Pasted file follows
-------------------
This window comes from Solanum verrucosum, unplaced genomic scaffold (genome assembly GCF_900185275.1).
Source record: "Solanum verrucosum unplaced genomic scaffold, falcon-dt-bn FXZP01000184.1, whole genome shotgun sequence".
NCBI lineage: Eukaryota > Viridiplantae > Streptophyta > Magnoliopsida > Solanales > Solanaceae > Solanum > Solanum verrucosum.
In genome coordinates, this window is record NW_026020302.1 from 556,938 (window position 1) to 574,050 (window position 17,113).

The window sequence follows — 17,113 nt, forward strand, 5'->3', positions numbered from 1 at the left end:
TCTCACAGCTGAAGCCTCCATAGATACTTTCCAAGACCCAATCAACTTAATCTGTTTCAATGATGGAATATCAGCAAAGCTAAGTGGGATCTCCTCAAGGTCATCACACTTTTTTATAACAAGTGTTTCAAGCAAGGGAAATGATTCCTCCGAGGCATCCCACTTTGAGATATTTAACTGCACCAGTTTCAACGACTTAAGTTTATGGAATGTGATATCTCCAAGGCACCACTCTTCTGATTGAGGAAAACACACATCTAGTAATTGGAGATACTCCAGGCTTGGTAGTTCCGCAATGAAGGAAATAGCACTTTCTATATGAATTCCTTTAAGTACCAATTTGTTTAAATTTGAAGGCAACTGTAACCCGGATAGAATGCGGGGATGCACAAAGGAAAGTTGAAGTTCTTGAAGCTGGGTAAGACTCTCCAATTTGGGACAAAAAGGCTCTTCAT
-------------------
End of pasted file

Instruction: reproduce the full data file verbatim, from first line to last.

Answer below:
This window comes from Solanum verrucosum, unplaced genomic scaffold (genome assembly GCF_900185275.1).
Source record: "Solanum verrucosum unplaced genomic scaffold, falcon-dt-bn FXZP01000184.1, whole genome shotgun sequence".
NCBI lineage: Eukaryota > Viridiplantae > Streptophyta > Magnoliopsida > Solanales > Solanaceae > Solanum > Solanum verrucosum.
In genome coordinates, this window is record NW_026020302.1 from 556,938 (window position 1) to 574,050 (window position 17,113).

The window sequence follows — 17,113 nt, forward strand, 5'->3', positions numbered from 1 at the left end:
TCTCACAGCTGAAGCCTCCATAGATACTTTCCAAGACCCAATCAACTTAATCTGTTTCAATGATGGAATATCAGCAAAGCTAAGTGGGATCTCCTCAAGGTCATCACACTTTTTTATAACAAGTGTTTCAAGCAAGGGAAATGATTCCTCCGAGGCATCCCACTTTGAGATATTTAACTGCACCAGTTTCAACGACTTAAGTTTATGGAATGTGATATCTCCAAGGCACCACTCTTCTGATTGAGGAAAACACACATCTAGTAATTGGAGATACTCCAGGCTTGGTAGTTCCGCAATGAAGGAAATAGCACTTTCTATATGAATTCCTTTAAGTACCAATTTGTTTAAATTTGAAGGCAACTGTAACCCGGATAGAATGCGGGGATGCACAAAGGAAAGTTGAAGTTCTTGAAGCTGGGTAAGACTCTCCAATTTGGGACAAAAAGGCTCTTCAT